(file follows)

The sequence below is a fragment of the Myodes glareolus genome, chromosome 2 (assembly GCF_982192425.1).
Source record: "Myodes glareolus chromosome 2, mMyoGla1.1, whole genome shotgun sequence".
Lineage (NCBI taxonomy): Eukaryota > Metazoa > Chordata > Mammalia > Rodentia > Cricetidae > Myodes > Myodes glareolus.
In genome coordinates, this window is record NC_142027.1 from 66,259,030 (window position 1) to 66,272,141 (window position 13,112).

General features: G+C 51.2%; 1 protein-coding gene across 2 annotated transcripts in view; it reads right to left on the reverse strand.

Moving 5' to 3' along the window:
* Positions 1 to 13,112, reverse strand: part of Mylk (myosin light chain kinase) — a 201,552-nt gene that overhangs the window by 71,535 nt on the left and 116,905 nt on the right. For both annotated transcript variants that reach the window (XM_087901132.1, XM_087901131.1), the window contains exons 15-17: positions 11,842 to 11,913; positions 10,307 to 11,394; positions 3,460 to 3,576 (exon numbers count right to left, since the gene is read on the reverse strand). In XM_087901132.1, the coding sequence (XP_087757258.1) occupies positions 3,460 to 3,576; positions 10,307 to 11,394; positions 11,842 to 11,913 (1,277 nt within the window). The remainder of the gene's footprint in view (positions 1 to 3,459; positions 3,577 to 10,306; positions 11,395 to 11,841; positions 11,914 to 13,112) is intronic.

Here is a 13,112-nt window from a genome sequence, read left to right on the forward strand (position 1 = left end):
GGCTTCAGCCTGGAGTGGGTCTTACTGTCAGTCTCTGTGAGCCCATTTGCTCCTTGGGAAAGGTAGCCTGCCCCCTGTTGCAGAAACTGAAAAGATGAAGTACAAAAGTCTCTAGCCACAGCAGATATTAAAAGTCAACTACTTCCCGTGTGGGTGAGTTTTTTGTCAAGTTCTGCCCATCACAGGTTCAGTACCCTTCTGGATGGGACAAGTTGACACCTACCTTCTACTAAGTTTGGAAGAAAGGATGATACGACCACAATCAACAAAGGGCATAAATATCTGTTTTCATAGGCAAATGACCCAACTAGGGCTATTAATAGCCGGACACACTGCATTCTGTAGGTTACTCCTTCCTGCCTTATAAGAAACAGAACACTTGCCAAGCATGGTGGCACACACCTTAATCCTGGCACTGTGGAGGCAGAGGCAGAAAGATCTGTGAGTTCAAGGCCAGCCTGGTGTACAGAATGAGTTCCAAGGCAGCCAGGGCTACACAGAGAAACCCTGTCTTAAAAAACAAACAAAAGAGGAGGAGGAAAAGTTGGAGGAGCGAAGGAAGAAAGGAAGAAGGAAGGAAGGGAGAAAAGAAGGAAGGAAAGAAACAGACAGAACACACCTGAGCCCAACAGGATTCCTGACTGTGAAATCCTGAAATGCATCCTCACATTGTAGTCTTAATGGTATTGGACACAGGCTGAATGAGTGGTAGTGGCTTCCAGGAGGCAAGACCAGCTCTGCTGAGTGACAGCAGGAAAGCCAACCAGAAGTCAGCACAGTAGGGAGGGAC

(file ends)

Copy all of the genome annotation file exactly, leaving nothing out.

The sequence below is a fragment of the Myodes glareolus genome, chromosome 2 (assembly GCF_982192425.1).
Source record: "Myodes glareolus chromosome 2, mMyoGla1.1, whole genome shotgun sequence".
Lineage (NCBI taxonomy): Eukaryota > Metazoa > Chordata > Mammalia > Rodentia > Cricetidae > Myodes > Myodes glareolus.
In genome coordinates, this window is record NC_142027.1 from 66,259,030 (window position 1) to 66,272,141 (window position 13,112).

General features: G+C 51.2%; 1 protein-coding gene across 2 annotated transcripts in view; it reads right to left on the reverse strand.

Moving 5' to 3' along the window:
* Positions 1 to 13,112, reverse strand: part of Mylk (myosin light chain kinase) — a 201,552-nt gene that overhangs the window by 71,535 nt on the left and 116,905 nt on the right. For both annotated transcript variants that reach the window (XM_087901132.1, XM_087901131.1), the window contains exons 15-17: positions 11,842 to 11,913; positions 10,307 to 11,394; positions 3,460 to 3,576 (exon numbers count right to left, since the gene is read on the reverse strand). In XM_087901132.1, the coding sequence (XP_087757258.1) occupies positions 3,460 to 3,576; positions 10,307 to 11,394; positions 11,842 to 11,913 (1,277 nt within the window). The remainder of the gene's footprint in view (positions 1 to 3,459; positions 3,577 to 10,306; positions 11,395 to 11,841; positions 11,914 to 13,112) is intronic.

Here is a 13,112-nt window from a genome sequence, read left to right on the forward strand (position 1 = left end):
GGCTTCAGCCTGGAGTGGGTCTTACTGTCAGTCTCTGTGAGCCCATTTGCTCCTTGGGAAAGGTAGCCTGCCCCCTGTTGCAGAAACTGAAAAGATGAAGTACAAAAGTCTCTAGCCACAGCAGATATTAAAAGTCAACTACTTCCCGTGTGGGTGAGTTTTTTGTCAAGTTCTGCCCATCACAGGTTCAGTACCCTTCTGGATGGGACAAGTTGACACCTACCTTCTACTAAGTTTGGAAGAAAGGATGATACGACCACAATCAACAAAGGGCATAAATATCTGTTTTCATAGGCAAATGACCCAACTAGGGCTATTAATAGCCGGACACACTGCATTCTGTAGGTTACTCCTTCCTGCCTTATAAGAAACAGAACACTTGCCAAGCATGGTGGCACACACCTTAATCCTGGCACTGTGGAGGCAGAGGCAGAAAGATCTGTGAGTTCAAGGCCAGCCTGGTGTACAGAATGAGTTCCAAGGCAGCCAGGGCTACACAGAGAAACCCTGTCTTAAAAAACAAACAAAAGAGGAGGAGGAAAAGTTGGAGGAGCGAAGGAAGAAAGGAAGAAGGAAGGAAGGGAGAAAAGAAGGAAGGAAAGAAACAGACAGAACACACCTGAGCCCAACAGGATTCCTGACTGTGAAATCCTGAAATGCATCCTCACATTGTAGTCTTAATGGTATTGGACACAGGCTGAATGAGTGGTAGTGGCTTCCAGGAGGCAAGACCAGCTCTGCTGAGTGACAGCAGGAAAGCCAACCAGAAGTCAGCACAGTAGGGAGGGAC